Most people would assume that passion is a more potent determining force than hatred. No one idealises being motivated by hate—instead, most dream about living a life filled with drive, fulfilment and personal happiness.
Although they are not necessarily hate-filled, many people are more motivated by hate than passion. A prime example of this is within one’s career; holding onto a job you hate is much easier than pursuing a career you’d love.
You hear about it all the time. People moan about their ‘dead-end’ jobs which they’ve been slaving away at for five, ten or twenty years. They find their work boring, unchallenging, menial and meaningless. They don’t like their boss or many of their co-workers, they hate the commute in the morning, and overall, they feel their life slipping away from them.
Yet, despite all their complaints, tears and sleepless nights, they continue to go in, day-in, day-out. They don’t apply for other jobs or even look for a new job. They’re committed to their misery out of fear.
The Fear of Failure
People settle for an unfulfilling life out of fear. They fear they aren’t worthy of anything more significant, or they fear that this is as good as is possible. They may face unemployment, rejection and stress, but these adverse outcomes are only temporary. Unfortunately, this fear of short-term failure is enough to reduce qualified, capable and potential rising-stars to a lowly, sad existence.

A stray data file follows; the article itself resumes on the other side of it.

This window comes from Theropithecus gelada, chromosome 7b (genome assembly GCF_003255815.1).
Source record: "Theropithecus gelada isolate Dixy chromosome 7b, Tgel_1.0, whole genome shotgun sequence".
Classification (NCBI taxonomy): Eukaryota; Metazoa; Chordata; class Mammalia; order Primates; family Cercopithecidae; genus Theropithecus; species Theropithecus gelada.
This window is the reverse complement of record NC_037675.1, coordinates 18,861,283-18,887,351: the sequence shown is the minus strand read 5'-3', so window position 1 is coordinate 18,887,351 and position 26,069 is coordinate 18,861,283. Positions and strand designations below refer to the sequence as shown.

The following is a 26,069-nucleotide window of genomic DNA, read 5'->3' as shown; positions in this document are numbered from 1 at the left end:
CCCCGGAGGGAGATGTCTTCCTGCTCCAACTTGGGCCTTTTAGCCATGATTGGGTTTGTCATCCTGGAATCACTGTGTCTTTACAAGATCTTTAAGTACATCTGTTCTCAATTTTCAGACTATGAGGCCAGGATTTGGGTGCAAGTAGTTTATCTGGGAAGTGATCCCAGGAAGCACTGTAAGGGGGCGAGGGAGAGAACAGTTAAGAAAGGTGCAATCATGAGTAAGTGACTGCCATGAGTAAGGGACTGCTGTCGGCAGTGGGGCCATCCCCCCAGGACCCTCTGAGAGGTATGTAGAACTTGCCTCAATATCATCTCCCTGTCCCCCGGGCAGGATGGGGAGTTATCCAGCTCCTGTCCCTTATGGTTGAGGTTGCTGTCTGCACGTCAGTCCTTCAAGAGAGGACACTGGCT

Those dominated by a fear of failure avoid setting goals for themselves in case they fall short or miss them entirely, but this is the wrong way to look at goals. Personal and professional short, mid and long-term goals aren’t commandments which people must adhere to on pain of death. They’re merely pickets guiding you in a progressive direction.
Goals are essential to have, but you should never laud them as the ultimate purpose. You may meet some of your goals, but others you may miss, and you’ll likely establish new goals now and then. Being flexible with your goals allows for the space to embrace failures, changes or new ambitions and circumstances. This, however, doesn’t excuse having a slack attititude towards your goals, nor does it mean that having goals is useless. Short, mid and long-term goals necessary to steer you in the right direction – they’re the compass leading you down a path of growth.
Growth is the Key to Success
No matter how much you try to avoid failure, every accomplishment, defeat and hindrance is crucial to growth as they prepare you for future hurdles and hardships. Staying in the safe bubble of your misery may be secure, but there’s more to your life and potential. Selling yourself short for the sake of security is a sure-fire way to live a miserable and passive experience.
Becoming relevant and attaining ambition requires that you hold yourself liable for living a higher standard beyond what is expected of you by others. Justifying your lack of improvement and growth with pity stories about your “unique” circumstances may let you off the hook with others, but it won’t let you off the hook with your future self. Regret is an ugly thing to face in old life – don’t allow yourself the chance to run into it.